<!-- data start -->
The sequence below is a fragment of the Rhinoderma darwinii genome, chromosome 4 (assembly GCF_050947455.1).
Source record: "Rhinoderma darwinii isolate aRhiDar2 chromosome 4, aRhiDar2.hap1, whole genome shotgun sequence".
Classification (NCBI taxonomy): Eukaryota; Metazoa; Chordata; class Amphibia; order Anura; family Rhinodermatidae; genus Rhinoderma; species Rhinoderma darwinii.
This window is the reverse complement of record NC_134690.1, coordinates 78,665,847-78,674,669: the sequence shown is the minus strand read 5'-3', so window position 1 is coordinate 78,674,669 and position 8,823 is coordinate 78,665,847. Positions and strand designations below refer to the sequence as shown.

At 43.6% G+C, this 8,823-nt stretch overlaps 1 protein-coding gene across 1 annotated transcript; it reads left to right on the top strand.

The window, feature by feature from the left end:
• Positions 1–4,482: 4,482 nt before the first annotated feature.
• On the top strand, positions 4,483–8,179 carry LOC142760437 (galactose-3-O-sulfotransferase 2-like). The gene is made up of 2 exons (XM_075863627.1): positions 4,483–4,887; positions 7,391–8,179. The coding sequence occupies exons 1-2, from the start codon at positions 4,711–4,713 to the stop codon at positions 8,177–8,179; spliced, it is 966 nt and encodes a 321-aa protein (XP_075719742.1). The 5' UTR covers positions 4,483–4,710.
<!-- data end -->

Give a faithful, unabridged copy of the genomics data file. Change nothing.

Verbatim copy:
The sequence below is a fragment of the Rhinoderma darwinii genome, chromosome 4 (assembly GCF_050947455.1).
Source record: "Rhinoderma darwinii isolate aRhiDar2 chromosome 4, aRhiDar2.hap1, whole genome shotgun sequence".
Classification (NCBI taxonomy): Eukaryota; Metazoa; Chordata; class Amphibia; order Anura; family Rhinodermatidae; genus Rhinoderma; species Rhinoderma darwinii.
This window is the reverse complement of record NC_134690.1, coordinates 78,665,847-78,674,669: the sequence shown is the minus strand read 5'-3', so window position 1 is coordinate 78,674,669 and position 8,823 is coordinate 78,665,847. Positions and strand designations below refer to the sequence as shown.

At 43.6% G+C, this 8,823-nt stretch overlaps 1 protein-coding gene across 1 annotated transcript; it reads left to right on the top strand.

The window, feature by feature from the left end:
• Positions 1–4,482: 4,482 nt before the first annotated feature.
• On the top strand, positions 4,483–8,179 carry LOC142760437 (galactose-3-O-sulfotransferase 2-like). The gene is made up of 2 exons (XM_075863627.1): positions 4,483–4,887; positions 7,391–8,179. The coding sequence occupies exons 1-2, from the start codon at positions 4,711–4,713 to the stop codon at positions 8,177–8,179; spliced, it is 966 nt and encodes a 321-aa protein (XP_075719742.1). The 5' UTR covers positions 4,483–4,710.